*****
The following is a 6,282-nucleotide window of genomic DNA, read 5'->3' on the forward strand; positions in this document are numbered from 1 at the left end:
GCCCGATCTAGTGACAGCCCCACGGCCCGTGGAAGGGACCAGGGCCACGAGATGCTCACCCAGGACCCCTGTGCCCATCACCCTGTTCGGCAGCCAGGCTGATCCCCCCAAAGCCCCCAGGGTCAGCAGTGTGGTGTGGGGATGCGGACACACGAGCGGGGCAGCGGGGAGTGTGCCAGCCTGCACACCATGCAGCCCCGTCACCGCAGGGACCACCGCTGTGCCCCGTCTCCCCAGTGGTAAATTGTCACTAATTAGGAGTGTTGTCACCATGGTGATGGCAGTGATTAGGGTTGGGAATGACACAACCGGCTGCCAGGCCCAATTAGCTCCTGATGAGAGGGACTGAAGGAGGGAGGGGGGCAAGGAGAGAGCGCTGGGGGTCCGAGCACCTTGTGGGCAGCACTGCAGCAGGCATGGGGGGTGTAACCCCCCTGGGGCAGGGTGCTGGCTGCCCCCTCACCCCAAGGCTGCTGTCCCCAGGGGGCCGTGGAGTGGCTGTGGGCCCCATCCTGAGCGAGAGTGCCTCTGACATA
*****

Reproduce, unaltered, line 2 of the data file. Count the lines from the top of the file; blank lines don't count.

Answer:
GCCCGATCTAGTGACAGCCCCACGGCCCGTGGAAGGGACCAGGGCCACGAGATGCTCACCCAGGACCCCTGTGCCCATCACCCTGTTCGGCAGCCAGGCTGATCCCCCCAAAGCCCCCAGGGTCAGCAGTGTGGTGTGGGGATGCGGACACACGAGCGGGGCAGCGGGGAGTGTGCCAGCCTGCACACCATGCAGCCCCGTCACCGCAGGGACCACCGCTGTGCCCCGTCTCCCCAGTGGTAAATTGTCACTAATTAGGAGTGTTGTCACCATGGTGATGGCAGTGATTAGGGTTGGGAATGACACAACCGGCTGCCAGGCCCAATTAGCTCCTGATGAGAGGGACTGAAGGAGGGAGGGGGGCAAGGAGAGAGCGCTGGGGGTCCGAGCACCTTGTGGGCAGCACTGCAGCAGGCATGGGGGGTGTAACCCCCCTGGGGCAGGGTGCTGGCTGCCCCCTCACCCCAAGGCTGCTGTCCCCAGGGGGCCGTGGAGTGGCTGTGGGCCCCATCCTGAGCGAGAGTGCCTCTGACATA